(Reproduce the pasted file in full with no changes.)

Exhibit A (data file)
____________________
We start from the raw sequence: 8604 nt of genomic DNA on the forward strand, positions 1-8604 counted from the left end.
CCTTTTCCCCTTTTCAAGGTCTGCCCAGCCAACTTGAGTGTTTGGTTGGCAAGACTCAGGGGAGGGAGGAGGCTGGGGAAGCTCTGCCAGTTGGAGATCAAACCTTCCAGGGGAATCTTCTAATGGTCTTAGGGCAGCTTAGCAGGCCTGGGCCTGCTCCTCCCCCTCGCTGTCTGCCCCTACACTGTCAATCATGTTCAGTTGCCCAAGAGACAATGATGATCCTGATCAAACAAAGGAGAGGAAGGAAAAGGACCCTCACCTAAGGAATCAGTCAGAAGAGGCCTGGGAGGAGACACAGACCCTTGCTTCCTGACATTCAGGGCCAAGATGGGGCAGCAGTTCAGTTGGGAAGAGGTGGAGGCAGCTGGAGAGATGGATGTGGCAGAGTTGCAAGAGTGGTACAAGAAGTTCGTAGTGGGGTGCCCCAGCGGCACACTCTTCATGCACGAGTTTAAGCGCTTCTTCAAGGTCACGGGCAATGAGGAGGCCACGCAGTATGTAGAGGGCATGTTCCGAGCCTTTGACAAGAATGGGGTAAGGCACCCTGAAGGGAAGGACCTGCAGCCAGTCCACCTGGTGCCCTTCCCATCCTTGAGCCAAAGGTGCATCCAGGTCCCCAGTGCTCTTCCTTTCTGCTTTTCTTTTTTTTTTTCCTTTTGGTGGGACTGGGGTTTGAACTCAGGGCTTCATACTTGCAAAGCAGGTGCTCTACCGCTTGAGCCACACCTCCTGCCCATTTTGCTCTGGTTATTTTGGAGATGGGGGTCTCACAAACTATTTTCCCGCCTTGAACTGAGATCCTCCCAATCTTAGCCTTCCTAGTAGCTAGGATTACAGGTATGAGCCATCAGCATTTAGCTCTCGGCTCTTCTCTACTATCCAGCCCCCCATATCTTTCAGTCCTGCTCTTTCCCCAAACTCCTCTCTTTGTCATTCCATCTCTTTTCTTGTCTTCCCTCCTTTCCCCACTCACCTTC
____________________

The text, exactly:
We start from the raw sequence: 8604 nt of genomic DNA on the forward strand, positions 1-8604 counted from the left end.
CCTTTTCCCCTTTTCAAGGTCTGCCCAGCCAACTTGAGTGTTTGGTTGGCAAGACTCAGGGGAGGGAGGAGGCTGGGGAAGCTCTGCCAGTTGGAGATCAAACCTTCCAGGGGAATCTTCTAATGGTCTTAGGGCAGCTTAGCAGGCCTGGGCCTGCTCCTCCCCCTCGCTGTCTGCCCCTACACTGTCAATCATGTTCAGTTGCCCAAGAGACAATGATGATCCTGATCAAACAAAGGAGAGGAAGGAAAAGGACCCTCACCTAAGGAATCAGTCAGAAGAGGCCTGGGAGGAGACACAGACCCTTGCTTCCTGACATTCAGGGCCAAGATGGGGCAGCAGTTCAGTTGGGAAGAGGTGGAGGCAGCTGGAGAGATGGATGTGGCAGAGTTGCAAGAGTGGTACAAGAAGTTCGTAGTGGGGTGCCCCAGCGGCACACTCTTCATGCACGAGTTTAAGCGCTTCTTCAAGGTCACGGGCAATGAGGAGGCCACGCAGTATGTAGAGGGCATGTTCCGAGCCTTTGACAAGAATGGGGTAAGGCACCCTGAAGGGAAGGACCTGCAGCCAGTCCACCTGGTGCCCTTCCCATCCTTGAGCCAAAGGTGCATCCAGGTCCCCAGTGCTCTTCCTTTCTGCTTTTCTTTTTTTTTTTCCTTTTGGTGGGACTGGGGTTTGAACTCAGGGCTTCATACTTGCAAAGCAGGTGCTCTACCGCTTGAGCCACACCTCCTGCCCATTTTGCTCTGGTTATTTTGGAGATGGGGGTCTCACAAACTATTTTCCCGCCTTGAACTGAGATCCTCCCAATCTTAGCCTTCCTAGTAGCTAGGATTACAGGTATGAGCCATCAGCATTTAGCTCTCGGCTCTTCTCTACTATCCAGCCCCCCATATCTTTCAGTCCTGCTCTTTCCCCAAACTCCTCTCTTTGTCATTCCATCTCTTTTCTTGTCTTCCCTCCTTTCCCCACTCACCTTC